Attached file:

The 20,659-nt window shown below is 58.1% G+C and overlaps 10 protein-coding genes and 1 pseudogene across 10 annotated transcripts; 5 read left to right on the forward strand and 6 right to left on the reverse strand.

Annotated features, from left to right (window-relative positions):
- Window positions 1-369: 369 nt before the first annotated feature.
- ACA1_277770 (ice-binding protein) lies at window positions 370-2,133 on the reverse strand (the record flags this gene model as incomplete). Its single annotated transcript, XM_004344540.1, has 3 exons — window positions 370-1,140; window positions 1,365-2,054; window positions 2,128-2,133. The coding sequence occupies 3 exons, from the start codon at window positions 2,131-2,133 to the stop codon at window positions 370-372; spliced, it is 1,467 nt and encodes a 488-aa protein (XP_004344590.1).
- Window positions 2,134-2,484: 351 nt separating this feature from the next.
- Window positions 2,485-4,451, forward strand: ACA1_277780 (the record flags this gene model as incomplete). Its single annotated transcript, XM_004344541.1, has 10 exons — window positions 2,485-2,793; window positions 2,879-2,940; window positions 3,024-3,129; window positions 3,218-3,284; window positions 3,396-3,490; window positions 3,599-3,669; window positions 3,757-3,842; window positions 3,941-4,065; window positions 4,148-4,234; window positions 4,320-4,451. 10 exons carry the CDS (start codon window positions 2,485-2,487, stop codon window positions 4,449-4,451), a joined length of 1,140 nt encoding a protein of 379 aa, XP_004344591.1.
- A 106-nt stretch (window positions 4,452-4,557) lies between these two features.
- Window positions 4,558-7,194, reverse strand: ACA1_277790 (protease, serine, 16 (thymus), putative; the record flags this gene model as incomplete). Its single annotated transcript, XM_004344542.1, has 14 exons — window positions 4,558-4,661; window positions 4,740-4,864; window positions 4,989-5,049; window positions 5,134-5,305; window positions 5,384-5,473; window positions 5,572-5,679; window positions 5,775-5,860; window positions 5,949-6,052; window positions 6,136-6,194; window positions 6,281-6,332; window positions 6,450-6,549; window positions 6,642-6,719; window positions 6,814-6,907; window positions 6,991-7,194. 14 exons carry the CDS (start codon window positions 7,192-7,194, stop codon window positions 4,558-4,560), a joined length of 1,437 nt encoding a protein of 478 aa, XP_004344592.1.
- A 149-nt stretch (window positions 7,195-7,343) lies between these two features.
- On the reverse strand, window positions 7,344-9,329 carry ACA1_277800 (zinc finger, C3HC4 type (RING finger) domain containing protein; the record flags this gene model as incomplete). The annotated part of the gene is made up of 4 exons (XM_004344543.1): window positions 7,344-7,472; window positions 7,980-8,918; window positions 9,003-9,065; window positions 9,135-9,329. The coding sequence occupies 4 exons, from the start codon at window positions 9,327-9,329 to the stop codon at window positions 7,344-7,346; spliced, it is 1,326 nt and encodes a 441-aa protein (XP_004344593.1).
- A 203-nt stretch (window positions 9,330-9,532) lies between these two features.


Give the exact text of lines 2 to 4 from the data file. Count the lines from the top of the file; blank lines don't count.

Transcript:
Annotated features, from left to right (window-relative positions):
- Window positions 1-369: 369 nt before the first annotated feature.
- ACA1_277770 (ice-binding protein) lies at window positions 370-2,133 on the reverse strand (the record flags this gene model as incomplete). Its single annotated transcript, XM_004344540.1, has 3 exons — window positions 370-1,140; window positions 1,365-2,054; window positions 2,128-2,133. The coding sequence occupies 3 exons, from the start codon at window positions 2,131-2,133 to the stop codon at window positions 370-372; spliced, it is 1,467 nt and encodes a 488-aa protein (XP_004344590.1).